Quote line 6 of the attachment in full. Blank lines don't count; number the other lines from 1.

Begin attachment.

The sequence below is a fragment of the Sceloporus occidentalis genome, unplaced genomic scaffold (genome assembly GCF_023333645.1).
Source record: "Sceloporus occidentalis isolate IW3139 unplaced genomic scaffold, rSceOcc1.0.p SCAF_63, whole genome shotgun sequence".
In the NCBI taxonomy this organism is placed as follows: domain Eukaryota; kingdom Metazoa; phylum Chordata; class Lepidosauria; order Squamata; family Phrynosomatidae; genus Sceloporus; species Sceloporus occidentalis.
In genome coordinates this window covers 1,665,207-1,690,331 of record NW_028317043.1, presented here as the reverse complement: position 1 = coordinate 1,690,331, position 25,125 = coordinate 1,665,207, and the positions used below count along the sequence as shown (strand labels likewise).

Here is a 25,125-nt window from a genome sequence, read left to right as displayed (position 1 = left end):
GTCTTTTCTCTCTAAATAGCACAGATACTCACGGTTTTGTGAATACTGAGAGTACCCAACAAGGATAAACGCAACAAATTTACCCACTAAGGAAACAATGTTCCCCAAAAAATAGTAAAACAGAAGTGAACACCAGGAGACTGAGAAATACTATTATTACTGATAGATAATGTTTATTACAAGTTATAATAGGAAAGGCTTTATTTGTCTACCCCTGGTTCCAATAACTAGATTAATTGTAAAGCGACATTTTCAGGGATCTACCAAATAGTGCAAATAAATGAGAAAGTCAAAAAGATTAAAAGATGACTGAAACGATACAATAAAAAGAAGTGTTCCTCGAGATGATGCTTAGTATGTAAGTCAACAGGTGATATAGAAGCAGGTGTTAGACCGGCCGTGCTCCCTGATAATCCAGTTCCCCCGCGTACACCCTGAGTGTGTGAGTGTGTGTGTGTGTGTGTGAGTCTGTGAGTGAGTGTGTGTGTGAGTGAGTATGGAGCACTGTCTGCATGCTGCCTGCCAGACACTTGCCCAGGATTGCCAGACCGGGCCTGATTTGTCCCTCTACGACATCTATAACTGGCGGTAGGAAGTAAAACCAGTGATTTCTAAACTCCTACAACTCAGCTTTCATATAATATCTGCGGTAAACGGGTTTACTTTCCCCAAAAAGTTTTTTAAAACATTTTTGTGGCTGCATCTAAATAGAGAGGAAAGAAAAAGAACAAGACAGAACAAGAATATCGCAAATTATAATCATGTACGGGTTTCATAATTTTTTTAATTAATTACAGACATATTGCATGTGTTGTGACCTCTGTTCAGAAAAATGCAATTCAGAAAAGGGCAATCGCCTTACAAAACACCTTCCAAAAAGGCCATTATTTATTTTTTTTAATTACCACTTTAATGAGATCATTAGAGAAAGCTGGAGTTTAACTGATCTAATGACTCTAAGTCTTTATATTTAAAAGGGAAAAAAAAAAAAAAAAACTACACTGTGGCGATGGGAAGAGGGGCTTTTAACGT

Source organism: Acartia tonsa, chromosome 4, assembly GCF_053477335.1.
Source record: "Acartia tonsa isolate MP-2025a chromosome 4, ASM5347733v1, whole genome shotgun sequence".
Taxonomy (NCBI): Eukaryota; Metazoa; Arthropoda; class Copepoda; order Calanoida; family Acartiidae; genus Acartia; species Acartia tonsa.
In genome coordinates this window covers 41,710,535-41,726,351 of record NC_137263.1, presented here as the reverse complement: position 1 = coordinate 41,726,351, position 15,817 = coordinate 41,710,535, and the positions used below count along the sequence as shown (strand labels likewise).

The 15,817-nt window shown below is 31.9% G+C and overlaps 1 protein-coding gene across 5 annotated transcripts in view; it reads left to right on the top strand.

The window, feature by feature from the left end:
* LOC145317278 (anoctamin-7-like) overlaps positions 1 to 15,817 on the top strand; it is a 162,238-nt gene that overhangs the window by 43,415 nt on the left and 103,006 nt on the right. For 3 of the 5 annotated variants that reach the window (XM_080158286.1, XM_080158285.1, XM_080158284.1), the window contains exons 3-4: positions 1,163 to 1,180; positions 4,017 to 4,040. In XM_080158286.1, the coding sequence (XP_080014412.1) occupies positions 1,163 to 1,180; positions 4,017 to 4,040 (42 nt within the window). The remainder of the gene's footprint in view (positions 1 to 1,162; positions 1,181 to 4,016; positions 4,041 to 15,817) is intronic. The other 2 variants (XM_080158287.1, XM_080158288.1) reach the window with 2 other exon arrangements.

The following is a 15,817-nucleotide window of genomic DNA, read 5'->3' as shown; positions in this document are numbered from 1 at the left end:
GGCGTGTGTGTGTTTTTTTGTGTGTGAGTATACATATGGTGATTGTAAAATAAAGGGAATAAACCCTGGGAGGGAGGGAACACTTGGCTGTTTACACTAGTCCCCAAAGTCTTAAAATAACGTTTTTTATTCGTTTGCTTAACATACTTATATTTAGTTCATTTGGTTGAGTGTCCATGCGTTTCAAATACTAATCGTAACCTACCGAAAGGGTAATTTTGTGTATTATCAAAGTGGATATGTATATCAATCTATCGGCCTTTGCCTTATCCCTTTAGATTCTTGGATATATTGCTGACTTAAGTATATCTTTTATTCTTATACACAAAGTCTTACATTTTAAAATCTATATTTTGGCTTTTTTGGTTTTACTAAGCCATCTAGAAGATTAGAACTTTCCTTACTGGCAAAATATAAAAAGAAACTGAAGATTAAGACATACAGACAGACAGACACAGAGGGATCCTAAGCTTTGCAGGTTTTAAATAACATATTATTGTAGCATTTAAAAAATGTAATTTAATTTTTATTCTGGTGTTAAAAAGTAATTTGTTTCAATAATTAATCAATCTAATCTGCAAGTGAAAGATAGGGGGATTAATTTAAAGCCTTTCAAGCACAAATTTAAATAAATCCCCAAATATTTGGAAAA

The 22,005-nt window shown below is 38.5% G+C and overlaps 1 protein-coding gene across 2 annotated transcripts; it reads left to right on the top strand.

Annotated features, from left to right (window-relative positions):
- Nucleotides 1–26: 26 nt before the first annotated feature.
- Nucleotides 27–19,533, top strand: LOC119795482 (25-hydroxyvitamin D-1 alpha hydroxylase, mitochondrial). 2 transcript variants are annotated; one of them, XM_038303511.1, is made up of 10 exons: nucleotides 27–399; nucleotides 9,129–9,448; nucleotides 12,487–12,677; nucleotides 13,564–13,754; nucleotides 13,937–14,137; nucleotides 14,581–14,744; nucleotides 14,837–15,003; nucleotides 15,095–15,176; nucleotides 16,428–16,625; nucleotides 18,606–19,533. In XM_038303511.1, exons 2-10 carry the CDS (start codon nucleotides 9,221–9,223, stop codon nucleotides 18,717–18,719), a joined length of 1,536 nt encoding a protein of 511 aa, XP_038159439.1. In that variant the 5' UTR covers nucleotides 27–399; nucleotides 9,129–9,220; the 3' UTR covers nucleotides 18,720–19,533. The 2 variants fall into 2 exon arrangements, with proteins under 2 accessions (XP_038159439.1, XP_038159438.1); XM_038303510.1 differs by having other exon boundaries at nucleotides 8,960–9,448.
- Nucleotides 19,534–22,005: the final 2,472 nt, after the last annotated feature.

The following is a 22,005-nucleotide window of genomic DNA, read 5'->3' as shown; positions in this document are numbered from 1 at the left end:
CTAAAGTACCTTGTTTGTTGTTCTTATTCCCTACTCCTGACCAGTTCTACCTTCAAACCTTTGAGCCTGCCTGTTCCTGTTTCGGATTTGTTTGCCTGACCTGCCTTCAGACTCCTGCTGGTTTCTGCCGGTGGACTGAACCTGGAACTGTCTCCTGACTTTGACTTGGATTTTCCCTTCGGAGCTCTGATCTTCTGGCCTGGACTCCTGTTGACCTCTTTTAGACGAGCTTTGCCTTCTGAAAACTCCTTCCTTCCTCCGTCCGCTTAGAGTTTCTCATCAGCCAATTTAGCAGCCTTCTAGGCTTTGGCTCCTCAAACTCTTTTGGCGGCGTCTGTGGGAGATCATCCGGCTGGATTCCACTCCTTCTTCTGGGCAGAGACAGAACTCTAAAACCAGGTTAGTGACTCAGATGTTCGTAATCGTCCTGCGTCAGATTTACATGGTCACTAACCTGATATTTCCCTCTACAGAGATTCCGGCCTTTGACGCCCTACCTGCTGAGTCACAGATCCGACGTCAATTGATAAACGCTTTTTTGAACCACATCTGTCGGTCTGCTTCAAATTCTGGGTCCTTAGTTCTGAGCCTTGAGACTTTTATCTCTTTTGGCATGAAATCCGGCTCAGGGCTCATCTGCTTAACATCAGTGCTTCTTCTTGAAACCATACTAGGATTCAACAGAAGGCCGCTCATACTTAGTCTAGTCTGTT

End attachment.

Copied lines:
GTCTTTTCTCTCTAAATAGCACAGATACTCACGGTTTTGTGAATACTGAGAGTACCCAACAAGGATAAACGCAACAAATTTACCCACTAAGGAAACAATGTTCCCCAAAAAATAGTAAAACAGAAGTGAACACCAGGAGACTGAGAAATACTATTATTACTGATAGATAATGTTTATTACAAGTTATAATAGGAAAGGCTTTATTTGTCTACCCCTGGTTCCAATAACTAGATTAATTGTAAAGCGACATTTTCAGGGATCTACCAAATAGTGCAAATAAATGAGAAAGTCAAAAAGATTAAAAGATGACTGAAACGATACAATAAAAAGAAGTGTTCCTCGAGATGATGCTTAGTATGTAAGTCAACAGGTGATATAGAAGCAGGTGTTAGACCGGCCGTGCTCCCTGATAATCCAGTTCCCCCGCGTACACCCTGAGTGTGTGAGTGTGTGTGTGTGTGTGTGAGTCTGTGAGTGAGTGTGTGTGTGAGTGAGTATGGAGCACTGTCTGCATGCTGCCTGCCAGACACTTGCCCAGGATTGCCAGACCGGGCCTGATTTGTCCCTCTACGACATCTATAACTGGCGGTAGGAAGTAAAACCAGTGATTTCTAAACTCCTACAACTCAGCTTTCATATAATATCTGCGGTAAACGGGTTTACTTTCCCCAAAAAGTTTTTTAAAACATTTTTGTGGCTGCATCTAAATAGAGAGGAAAGAAAAAGAACAAGACAGAACAAGAATATCGCAAATTATAATCATGTACGGGTTTCATAATTTTTTTAATTAATTACAGACATATTGCATGTGTTGTGACCTCTGTTCAGAAAAATGCAATTCAGAAAAGGGCAATCGCCTTACAAAACACCTTCCAAAAAGGCCATTATTTATTTTTTTTAATTACCACTTTAATGAGATCATTAGAGAAAGCTGGAGTTTAACTGATCTAATGACTCTAAGTCTTTATATTTAAAAGGGAAAAAAAAAAAAAAAAACTACACTGTGGCGATGGGAAGAGGGGCTTTTAACGT